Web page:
Design, synthesis, and evaluation of irreversible peptidyl inhibitors for clan CA and clan CD cysteine proteases

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Gotz, Marion Gabriele
Powers, James C.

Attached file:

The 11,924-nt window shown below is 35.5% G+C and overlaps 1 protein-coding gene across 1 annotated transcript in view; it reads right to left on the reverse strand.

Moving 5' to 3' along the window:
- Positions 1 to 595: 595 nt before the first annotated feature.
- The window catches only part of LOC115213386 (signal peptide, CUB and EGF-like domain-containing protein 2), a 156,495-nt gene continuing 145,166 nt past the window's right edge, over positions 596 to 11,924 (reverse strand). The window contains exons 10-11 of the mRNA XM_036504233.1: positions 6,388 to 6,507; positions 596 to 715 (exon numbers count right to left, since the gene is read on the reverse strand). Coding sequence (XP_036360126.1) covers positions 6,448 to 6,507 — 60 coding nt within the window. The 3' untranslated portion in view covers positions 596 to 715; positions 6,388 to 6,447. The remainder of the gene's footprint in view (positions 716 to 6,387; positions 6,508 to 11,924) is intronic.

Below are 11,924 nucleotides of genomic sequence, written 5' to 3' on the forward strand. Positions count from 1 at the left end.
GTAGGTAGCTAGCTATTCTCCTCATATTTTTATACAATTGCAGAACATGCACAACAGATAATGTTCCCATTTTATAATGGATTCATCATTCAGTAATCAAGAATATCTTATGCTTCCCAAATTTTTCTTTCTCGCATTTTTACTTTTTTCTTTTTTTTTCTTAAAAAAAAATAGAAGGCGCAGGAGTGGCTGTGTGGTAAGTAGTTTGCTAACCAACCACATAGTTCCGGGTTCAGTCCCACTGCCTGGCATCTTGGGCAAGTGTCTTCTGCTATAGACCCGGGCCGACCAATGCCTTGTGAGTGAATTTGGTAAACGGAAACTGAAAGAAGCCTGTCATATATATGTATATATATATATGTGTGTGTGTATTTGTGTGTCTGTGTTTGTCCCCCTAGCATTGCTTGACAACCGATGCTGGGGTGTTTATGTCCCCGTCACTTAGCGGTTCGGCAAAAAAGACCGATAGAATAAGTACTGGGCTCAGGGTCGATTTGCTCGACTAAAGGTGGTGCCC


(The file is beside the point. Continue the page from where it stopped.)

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Cysteine proteases are a class of proteolytic enzymes, which are involved in a series of metabolic and catabolic processes, such as protein turnover, digestion, blood coagulation, apoptosis, fertilization and cell differentiation, and the immune response system. The development of novel potent and selective inhibitors for cysteine proteases has therefore gained increasing attention among medicinal chemists. In this thesis we have reported the design, synthesis, and evaluation of several peptidyl inhibitors for clan CA and clan CD cysteine proteases. We have continued the investigation of dipeptidyl vinyl sulfones as potent and selective inhibitors for dipeptidyl peptidase I (DPPI), a lysosomal cysteine protease, which is involved in the processing of intracellular proteases, such as granzymes. We have found that DPPI tolerates negatively charged amino acid residues in the P2 position with inhibition rates of 7,600 M-1s-1. Dipeptidyl vinyl sulfones with positively charged amino acid residues at the P1 position, however, do not inhibit DPPI at all. A second project focused on the epoxidation of the double bond of the vinyl sulfone moiety of the dipeptidyl vinyl sulfones. Instead of epoxidizing the double bond, we found that an isomerization had occurred. The newly formed compounds were determined to be allyl sulfones. We tested this new class of inhibitors with clan CA proteases and obtained inhibition rates of 560 M-1s-1 for Cbz-Leu-Phe-AS-Ph with calpain I. Two new classes of compounds for the clan CD protease S. mansoni legumain were designed, synthesized, and evaluated. Aza-peptidyl epoxides were found to be potent and selective inhibitors of S. mansoni legumain with IC50’s as low as 45 nM. Aza-peptide Michael acceptors were derived from the aza-peptide epoxide design and synthesized in an analogous fashion. The aza-peptide Michael acceptors inhibited S. mansoni legumain with even lower IC50’s, as low as 10 nM. However, the aza-peptide Michael acceptors react with thioalkylating agents contained in the buffer, such as DTT. The rates of degradation were determined spectroscopically, and half-lives of 3 to 20 minutes were measured. This observation gave us insights into the enzymatic mechanism and allowed us to determine the point of attack for the legumain active site cysteine thiol.
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